By Susy Hodges – London, England
At a press conference on Sunday, police said they believed the stabbing incidents were linked and the security forces were hunting for one suspect in relation to the attacks.
The motive for the stabbings is not yet known, but police said there was no indication it was terror-related and nor did they think it was a hate crime. They also said the stabbings do not appear to be connected to gang violence.
In terms of the casualties, one man died and two of the seven people who were stabbed were in hospital in a critical condition. The five others received less serious injuries.
The violence broke out in the early hours of Sunday morning in an area of Birmingham where there are many clubs and bars frequented by young people at night.
Initial reports from witnesses in the area said the violence appeared to have begun first as a mass brawl between large groups of people. One girl who worked at one of the clubs said she heard a lot of commotion and went outside and found multiple people having fist fights.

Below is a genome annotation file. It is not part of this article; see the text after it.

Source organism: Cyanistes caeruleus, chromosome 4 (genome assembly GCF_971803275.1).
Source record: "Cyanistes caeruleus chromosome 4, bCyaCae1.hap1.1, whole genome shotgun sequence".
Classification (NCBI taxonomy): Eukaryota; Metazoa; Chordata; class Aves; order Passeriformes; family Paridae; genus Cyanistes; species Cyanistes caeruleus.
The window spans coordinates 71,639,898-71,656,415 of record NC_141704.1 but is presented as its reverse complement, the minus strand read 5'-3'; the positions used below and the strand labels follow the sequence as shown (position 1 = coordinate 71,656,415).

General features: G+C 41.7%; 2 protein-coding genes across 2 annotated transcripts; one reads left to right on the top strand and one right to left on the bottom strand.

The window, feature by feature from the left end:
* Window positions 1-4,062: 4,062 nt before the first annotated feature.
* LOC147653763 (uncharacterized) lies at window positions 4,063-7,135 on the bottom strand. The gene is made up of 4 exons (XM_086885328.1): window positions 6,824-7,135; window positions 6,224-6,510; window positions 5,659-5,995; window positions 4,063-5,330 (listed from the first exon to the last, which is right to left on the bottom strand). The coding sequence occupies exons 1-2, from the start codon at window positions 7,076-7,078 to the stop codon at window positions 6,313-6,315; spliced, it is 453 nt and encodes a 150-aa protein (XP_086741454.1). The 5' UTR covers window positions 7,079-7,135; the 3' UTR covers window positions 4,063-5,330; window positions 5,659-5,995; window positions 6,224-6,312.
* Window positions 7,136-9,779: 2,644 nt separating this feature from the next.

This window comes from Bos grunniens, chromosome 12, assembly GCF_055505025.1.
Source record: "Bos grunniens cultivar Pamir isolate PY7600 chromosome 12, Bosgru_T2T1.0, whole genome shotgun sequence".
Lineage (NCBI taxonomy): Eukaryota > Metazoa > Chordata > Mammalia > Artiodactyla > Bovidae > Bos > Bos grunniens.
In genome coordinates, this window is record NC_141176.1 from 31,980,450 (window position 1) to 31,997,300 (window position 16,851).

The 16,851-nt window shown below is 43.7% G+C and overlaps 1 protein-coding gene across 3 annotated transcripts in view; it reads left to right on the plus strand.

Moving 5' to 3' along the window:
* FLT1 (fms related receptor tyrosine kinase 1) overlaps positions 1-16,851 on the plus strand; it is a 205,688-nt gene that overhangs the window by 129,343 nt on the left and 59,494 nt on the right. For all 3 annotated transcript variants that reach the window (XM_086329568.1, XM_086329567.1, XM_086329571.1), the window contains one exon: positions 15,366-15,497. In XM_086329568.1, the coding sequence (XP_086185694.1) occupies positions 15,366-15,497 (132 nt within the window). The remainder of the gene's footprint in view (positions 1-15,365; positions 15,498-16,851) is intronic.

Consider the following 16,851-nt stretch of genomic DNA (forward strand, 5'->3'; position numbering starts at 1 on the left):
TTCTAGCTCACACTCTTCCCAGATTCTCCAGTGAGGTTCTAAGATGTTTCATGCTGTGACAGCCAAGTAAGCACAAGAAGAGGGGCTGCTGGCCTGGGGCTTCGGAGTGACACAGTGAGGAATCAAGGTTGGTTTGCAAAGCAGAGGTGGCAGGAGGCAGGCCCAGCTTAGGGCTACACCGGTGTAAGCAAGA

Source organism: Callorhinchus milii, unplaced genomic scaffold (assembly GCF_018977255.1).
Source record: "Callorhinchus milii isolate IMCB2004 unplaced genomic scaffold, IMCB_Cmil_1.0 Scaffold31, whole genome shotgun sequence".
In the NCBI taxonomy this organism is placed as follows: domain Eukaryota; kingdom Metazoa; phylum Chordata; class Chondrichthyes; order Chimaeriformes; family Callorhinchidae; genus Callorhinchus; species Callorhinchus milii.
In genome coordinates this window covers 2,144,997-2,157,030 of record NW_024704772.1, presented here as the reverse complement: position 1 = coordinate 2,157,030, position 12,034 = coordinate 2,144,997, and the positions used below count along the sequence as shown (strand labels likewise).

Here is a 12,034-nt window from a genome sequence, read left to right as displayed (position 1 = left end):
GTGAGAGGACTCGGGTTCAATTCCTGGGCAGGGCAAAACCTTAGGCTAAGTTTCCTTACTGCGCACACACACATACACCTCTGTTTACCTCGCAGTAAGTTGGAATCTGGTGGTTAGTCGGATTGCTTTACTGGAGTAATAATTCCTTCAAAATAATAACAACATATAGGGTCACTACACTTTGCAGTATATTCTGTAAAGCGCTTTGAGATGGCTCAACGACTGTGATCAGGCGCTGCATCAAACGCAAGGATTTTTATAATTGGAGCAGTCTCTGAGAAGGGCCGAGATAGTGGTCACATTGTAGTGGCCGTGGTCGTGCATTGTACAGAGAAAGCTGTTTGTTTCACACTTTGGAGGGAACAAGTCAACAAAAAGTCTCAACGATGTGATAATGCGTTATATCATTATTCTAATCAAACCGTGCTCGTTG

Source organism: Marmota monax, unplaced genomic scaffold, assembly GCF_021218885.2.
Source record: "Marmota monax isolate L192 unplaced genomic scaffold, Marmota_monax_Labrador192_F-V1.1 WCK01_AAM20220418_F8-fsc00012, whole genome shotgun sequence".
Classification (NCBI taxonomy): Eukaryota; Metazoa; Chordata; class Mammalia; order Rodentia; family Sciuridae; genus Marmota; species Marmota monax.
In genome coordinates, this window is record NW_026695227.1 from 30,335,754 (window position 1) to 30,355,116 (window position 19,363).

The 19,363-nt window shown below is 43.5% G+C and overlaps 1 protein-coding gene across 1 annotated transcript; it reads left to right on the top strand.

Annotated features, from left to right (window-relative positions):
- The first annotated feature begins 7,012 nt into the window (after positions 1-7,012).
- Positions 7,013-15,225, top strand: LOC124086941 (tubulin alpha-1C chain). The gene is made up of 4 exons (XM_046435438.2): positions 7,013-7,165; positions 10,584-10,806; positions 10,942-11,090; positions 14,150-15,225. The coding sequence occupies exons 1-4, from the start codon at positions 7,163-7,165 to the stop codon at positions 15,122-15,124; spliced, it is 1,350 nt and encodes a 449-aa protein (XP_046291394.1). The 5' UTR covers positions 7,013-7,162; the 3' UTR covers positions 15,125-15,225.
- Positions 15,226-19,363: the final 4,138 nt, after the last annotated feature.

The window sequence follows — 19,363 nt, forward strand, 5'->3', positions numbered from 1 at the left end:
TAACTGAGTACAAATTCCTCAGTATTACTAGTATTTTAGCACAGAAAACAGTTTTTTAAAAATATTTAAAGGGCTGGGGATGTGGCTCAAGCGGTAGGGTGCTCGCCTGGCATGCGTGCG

Police said what later emerged and became clearer was that as people left clubs and bars in Birmingham to go home there was a series of stabbings in the centre of the city over a two-hour period carried out by a man who apparently attacked people at random.
They have appealed for witnesses to come forward and help them in their investigation.
Birmingham’s police chief said whilst low-level violence on a Saturday night in the city is not uncommon he said he felt it was almost inevitable there could be a rise in violence owing to the psychological effect of the lockdown triggered by the Covid-19 pandemic, especially on young males.
He said there was now a lot of pent up frustration among young people as a result of the restrictions on their movements, and this frustration was being exacerbated by worry and uncertainty about their jobs and their future, as a result of the damage to the economy caused by the pandemic.